Sorting Collections with Java Streams API

Examples of sorting various Java collections using Java Streams API sorted() method.


Java Streams API provides a flexible and readable way to iterate through collection elements and perform various operations. In this tutorial, we’ll explore Steams’s sorted() method, which will use to sort different Java collections. Also, we will explore ways of providing custom sort logic or sorting collections in reversed order.

Please read the Java Streams API Guide to learn more about Java Streams.

Java Streams sorted() Method

Java Streams API provides the sorted() method used for sorting the elements in the Stream. The sorted() method is one of Java Streams API’s Intermediate Operations that comes in two flavours.

Java Streams sorted()

This method does not take any arguments, sorts the elements in the given Stream according to their natural order, and returns a new stream instance.

Stream<T> sorted();Code language: Java (java)

It is important to note that, to use this method for sorting, the elements in the Stream must be Comparable. If the elements in the streams do not implement Comparable, then the method may throw a ClassCastException.

Java Streams sorted(Comparator)

On the other hand, the different flavour of this method accepts a Comparator instance. This method sorts elements in the given Stream according to the provided Comparator implementation.

Stream<T> sorted(Comparator<? super T> comparator);Code language: Java (java)

We can use Comparators to sort collections when we want to keep the comparison logic of the objects.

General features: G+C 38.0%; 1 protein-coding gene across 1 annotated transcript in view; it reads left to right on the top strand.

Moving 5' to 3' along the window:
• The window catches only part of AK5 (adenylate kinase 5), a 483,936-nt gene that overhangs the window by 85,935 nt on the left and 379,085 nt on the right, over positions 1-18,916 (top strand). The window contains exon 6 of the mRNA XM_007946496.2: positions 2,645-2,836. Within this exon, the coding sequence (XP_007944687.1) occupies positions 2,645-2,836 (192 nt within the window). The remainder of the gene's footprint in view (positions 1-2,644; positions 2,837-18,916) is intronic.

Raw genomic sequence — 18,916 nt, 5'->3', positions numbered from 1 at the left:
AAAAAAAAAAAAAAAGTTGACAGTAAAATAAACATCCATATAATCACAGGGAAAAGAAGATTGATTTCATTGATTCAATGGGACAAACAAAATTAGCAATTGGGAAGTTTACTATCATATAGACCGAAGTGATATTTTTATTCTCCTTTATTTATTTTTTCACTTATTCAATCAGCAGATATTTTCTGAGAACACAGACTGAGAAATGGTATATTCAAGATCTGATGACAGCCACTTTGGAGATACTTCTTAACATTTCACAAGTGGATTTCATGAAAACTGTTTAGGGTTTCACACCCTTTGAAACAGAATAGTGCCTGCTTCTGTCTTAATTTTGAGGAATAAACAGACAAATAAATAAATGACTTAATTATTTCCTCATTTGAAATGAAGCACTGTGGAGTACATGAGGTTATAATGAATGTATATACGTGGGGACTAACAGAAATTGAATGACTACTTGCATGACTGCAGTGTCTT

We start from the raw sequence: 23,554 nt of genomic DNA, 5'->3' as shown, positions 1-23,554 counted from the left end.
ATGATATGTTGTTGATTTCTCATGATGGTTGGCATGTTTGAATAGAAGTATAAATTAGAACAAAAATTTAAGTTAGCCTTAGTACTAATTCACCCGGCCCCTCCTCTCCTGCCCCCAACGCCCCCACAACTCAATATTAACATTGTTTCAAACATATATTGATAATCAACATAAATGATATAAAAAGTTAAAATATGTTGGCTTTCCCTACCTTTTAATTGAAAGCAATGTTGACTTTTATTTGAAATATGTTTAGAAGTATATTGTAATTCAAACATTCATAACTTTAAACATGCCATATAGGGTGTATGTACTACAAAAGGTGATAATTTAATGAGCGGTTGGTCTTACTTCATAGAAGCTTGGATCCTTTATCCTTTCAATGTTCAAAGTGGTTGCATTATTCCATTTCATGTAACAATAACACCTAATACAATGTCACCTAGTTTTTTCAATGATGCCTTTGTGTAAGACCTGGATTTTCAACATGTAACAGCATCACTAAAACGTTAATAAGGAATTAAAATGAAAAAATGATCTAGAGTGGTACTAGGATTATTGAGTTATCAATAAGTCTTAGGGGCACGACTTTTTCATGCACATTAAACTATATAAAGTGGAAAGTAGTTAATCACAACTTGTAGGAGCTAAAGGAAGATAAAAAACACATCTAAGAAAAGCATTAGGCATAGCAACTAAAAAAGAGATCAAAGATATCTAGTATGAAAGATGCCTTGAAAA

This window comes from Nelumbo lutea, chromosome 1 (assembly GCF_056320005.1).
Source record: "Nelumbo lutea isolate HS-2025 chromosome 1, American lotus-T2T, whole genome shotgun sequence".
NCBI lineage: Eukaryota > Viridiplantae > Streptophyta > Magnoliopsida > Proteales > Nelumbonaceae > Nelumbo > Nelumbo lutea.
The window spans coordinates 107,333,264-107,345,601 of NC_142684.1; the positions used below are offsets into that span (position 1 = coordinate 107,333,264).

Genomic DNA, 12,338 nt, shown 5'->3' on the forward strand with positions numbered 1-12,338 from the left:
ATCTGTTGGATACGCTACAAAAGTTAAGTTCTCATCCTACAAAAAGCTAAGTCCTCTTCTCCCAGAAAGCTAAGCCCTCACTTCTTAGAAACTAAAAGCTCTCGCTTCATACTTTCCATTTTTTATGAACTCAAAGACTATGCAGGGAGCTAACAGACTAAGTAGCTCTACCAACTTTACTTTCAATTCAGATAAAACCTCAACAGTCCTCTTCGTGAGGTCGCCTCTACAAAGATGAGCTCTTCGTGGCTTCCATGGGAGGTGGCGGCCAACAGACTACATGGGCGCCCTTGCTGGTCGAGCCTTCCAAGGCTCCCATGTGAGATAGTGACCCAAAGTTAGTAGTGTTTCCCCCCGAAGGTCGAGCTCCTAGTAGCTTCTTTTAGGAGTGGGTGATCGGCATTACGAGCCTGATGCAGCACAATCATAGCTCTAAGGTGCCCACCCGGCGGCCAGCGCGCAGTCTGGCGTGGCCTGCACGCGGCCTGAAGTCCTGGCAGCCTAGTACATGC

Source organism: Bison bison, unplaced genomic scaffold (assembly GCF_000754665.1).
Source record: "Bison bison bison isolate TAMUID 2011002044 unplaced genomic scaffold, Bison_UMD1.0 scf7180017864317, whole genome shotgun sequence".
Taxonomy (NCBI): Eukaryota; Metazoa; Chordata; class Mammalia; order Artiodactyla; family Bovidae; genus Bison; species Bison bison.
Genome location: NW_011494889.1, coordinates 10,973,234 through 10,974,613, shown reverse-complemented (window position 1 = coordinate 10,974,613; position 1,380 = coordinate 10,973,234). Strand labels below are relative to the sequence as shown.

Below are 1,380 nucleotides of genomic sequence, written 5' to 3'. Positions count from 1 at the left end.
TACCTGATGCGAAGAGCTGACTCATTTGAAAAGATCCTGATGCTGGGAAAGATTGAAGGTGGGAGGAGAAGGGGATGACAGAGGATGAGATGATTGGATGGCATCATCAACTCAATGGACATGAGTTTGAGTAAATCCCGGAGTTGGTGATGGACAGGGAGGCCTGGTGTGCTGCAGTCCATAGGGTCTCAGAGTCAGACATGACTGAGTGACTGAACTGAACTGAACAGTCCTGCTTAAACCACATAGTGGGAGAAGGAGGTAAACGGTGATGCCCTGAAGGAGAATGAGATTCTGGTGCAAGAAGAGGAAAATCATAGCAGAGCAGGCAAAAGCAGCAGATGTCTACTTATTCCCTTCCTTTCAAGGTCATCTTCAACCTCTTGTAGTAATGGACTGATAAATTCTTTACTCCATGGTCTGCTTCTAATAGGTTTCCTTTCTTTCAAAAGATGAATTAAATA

Sorting a Java Stream

Let’s use the sorted() method of the Stream to sort a Java Collection element in the natural order of its elements. Before that, let’s consider we have a Student class like this.

public class Student {
  private final Long studentId;
  private final String firstName;
  private final String lastName;
  private final Integer age;

  //Constructors, Getter, and Setter methods
}Code language: Java (java)

Let’s create a few dummy students and put them in a Collection.

Student student1 = new Student(2L, "Karl", "A", 18);
Student student2 = new Student(3L, "Jack", "P", 20);
Student student3 = new Student(5L, "Nick", "G", 17);
Student student4 = new Student(1L, "Tom", "A", 22);
Student student5 = new Student(4L, "Jon", "E", 22);

Collection<Student> students = new HashSet<>();
students.add(student5);Code language: Java (java)

Note that we have created a HashSet of student instances. However, you may use any other collection implementation as well.

Example of sorting a Java Collection using Stream’s sorted() method.

List<String> firstNames =

//[Jack, Jon, Karl, Nick, Tom]Code language: Java (java)

We created a Stream of a Java Collection and sorted the Student names in their natural form, i.e. alphabetically.

Sorting a Stream of Custom Objects

We can also sort a Stream of custom elements using Java Streams, for example, a stream of our Student objects. However, our custom object does not implement Comparable. Thus, we need to provide our comparison logic as a Comparator.